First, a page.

Background: Constraint-induced aphasia therapy (CIAT) has proven effective in patients with subacute and chronic forms of aphasia. It has remained unclear, however, whether intensity of therapy or constraint is the relevant factor. Data about intensive speech and language therapy (SLT) are conflicting.
Objective: To identify the effective component of CIAT and assess the feasibility of SLT in the acute stage after stroke.
Method: A total of 60 patients with aphasia (68.2 ± 11.7 years) were enrolled 18.9 days after first-ever stroke. They were randomly distributed into 3 groups: (1) CIAT group receiving therapy for 3 hours per day (10 workdays, total 30 hours); (2) conventional communication treatment group, with same intensity without constraints; and (3) control group receiving individual therapy twice a day as well as group therapy (total 14 hours). Patients were assessed pretreatment and posttreatment using the Aachener Aphasia Test (primary end point: token test) and the Communicative Activity Log (CAL).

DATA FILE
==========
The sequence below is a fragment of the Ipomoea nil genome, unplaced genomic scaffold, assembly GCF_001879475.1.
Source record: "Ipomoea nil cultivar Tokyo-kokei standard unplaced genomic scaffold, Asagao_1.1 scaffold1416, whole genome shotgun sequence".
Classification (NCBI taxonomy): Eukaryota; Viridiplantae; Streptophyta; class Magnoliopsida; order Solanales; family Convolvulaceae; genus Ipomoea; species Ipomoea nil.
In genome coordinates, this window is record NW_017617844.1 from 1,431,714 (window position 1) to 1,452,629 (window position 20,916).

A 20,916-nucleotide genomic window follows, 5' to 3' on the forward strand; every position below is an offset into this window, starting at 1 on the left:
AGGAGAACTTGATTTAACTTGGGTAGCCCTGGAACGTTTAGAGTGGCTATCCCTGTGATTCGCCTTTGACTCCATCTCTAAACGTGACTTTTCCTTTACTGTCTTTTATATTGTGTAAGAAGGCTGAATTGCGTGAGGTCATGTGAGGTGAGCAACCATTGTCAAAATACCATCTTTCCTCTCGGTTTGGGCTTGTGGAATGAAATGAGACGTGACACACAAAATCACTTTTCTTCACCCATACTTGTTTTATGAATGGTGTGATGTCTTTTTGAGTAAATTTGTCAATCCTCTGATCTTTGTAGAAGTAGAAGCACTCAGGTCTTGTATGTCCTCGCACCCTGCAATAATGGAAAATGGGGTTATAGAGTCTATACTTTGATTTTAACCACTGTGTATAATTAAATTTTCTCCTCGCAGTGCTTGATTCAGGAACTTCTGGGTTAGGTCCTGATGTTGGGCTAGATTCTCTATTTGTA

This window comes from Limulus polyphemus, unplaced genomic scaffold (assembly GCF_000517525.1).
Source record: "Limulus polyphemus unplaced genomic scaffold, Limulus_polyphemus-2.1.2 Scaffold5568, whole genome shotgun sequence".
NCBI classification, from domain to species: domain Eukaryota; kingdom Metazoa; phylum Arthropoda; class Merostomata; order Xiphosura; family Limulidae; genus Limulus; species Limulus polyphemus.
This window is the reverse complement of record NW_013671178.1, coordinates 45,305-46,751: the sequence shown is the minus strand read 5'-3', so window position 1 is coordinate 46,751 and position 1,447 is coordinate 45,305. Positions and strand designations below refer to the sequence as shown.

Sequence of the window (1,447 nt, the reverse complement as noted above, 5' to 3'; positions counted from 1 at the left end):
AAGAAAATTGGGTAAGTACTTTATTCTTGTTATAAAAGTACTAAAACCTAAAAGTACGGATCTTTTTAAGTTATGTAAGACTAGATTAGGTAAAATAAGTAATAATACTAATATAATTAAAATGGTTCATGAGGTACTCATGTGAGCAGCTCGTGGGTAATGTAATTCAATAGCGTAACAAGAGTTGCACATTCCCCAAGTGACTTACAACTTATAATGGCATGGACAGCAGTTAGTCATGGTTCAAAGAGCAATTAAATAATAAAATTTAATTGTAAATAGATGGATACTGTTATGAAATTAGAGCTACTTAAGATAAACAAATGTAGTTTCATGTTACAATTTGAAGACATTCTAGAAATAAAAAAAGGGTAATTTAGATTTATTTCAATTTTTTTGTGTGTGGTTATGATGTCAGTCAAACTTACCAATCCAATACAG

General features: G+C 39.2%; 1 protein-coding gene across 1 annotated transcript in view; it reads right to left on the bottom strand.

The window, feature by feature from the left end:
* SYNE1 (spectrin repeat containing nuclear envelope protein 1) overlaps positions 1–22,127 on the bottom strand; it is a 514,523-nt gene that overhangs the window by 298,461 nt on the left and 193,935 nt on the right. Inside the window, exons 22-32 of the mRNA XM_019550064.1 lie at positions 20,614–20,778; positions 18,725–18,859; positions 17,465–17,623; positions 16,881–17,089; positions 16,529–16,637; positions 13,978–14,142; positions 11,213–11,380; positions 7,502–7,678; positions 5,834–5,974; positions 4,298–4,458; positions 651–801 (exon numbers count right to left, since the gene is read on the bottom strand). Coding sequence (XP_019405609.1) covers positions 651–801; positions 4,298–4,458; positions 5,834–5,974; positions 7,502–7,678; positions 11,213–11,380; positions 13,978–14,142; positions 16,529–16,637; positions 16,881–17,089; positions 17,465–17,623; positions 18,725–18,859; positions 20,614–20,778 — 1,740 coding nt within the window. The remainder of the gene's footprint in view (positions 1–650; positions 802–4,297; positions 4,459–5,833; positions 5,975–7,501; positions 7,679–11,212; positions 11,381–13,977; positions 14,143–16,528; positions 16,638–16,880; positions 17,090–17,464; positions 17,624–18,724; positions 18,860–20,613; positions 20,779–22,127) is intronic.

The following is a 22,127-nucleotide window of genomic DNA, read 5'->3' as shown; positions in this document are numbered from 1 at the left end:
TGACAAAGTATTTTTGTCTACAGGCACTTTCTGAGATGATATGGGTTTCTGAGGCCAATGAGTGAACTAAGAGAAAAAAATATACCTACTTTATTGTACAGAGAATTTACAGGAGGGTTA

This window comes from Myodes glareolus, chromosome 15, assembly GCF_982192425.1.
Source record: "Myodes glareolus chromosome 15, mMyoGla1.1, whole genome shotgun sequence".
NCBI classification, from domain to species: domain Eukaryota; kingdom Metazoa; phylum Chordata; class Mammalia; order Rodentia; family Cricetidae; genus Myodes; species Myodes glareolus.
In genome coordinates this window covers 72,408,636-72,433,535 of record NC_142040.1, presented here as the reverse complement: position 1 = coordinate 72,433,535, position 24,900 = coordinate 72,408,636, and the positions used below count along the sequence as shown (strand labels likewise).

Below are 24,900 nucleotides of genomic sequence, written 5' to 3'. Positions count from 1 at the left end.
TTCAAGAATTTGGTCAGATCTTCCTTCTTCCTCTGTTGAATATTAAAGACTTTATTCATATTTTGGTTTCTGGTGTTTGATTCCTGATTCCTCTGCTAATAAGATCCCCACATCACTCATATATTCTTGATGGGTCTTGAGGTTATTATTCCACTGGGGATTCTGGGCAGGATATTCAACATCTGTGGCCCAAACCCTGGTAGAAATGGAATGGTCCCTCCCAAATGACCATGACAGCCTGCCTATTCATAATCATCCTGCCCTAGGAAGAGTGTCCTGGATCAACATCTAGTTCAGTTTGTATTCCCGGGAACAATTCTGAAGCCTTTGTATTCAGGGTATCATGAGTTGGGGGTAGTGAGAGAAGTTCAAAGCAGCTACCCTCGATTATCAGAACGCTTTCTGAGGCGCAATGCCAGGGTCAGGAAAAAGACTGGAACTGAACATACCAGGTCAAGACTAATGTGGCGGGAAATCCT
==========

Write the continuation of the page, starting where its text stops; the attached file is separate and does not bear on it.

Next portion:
Results: Pretreatment, there were no between-group differences. Posttreatment, all groups showed significant improvements without between-group differences.
Conclusion: It was found that 14 hours of aphasia therapy administered within 2 weeks as individual therapy, focusing on individual deficits, combined with group sessions has proven to be most efficient. This approach yielded the same outcome as 30 hours of group therapy, either in the form of CIAT or group therapy without constraints. SLT in an intensive treatment schedule is feasible and was well tolerated in the acute stage after stroke.
Trial registration: ClinicalTrials.gov NCT02804412.
Keywords: communication disorders; language and speech disorder rehabilitation; stroke.
© The Author(s) 2016.